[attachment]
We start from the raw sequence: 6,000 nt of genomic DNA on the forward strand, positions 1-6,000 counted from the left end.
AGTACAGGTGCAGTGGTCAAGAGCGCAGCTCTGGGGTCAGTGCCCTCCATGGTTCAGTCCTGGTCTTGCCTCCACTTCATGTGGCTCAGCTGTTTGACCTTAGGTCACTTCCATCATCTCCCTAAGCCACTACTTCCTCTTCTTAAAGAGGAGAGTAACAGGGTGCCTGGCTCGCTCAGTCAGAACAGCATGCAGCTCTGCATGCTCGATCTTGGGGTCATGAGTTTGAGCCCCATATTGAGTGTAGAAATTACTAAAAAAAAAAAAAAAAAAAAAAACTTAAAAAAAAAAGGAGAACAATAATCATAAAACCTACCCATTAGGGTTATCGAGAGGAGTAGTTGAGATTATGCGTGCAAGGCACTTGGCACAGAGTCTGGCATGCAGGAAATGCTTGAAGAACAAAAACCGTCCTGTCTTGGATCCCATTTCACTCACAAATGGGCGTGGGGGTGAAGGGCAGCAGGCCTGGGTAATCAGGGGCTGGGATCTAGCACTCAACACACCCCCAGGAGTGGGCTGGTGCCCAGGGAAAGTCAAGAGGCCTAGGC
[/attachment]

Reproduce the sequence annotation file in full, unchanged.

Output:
We start from the raw sequence: 6,000 nt of genomic DNA on the forward strand, positions 1-6,000 counted from the left end.
AGTACAGGTGCAGTGGTCAAGAGCGCAGCTCTGGGGTCAGTGCCCTCCATGGTTCAGTCCTGGTCTTGCCTCCACTTCATGTGGCTCAGCTGTTTGACCTTAGGTCACTTCCATCATCTCCCTAAGCCACTACTTCCTCTTCTTAAAGAGGAGAGTAACAGGGTGCCTGGCTCGCTCAGTCAGAACAGCATGCAGCTCTGCATGCTCGATCTTGGGGTCATGAGTTTGAGCCCCATATTGAGTGTAGAAATTACTAAAAAAAAAAAAAAAAAAAAAAACTTAAAAAAAAAAGGAGAACAATAATCATAAAACCTACCCATTAGGGTTATCGAGAGGAGTAGTTGAGATTATGCGTGCAAGGCACTTGGCACAGAGTCTGGCATGCAGGAAATGCTTGAAGAACAAAAACCGTCCTGTCTTGGATCCCATTTCACTCACAAATGGGCGTGGGGGTGAAGGGCAGCAGGCCTGGGTAATCAGGGGCTGGGATCTAGCACTCAACACACCCCCAGGAGTGGGCTGGTGCCCAGGGAAAGTCAAGAGGCCTAGGC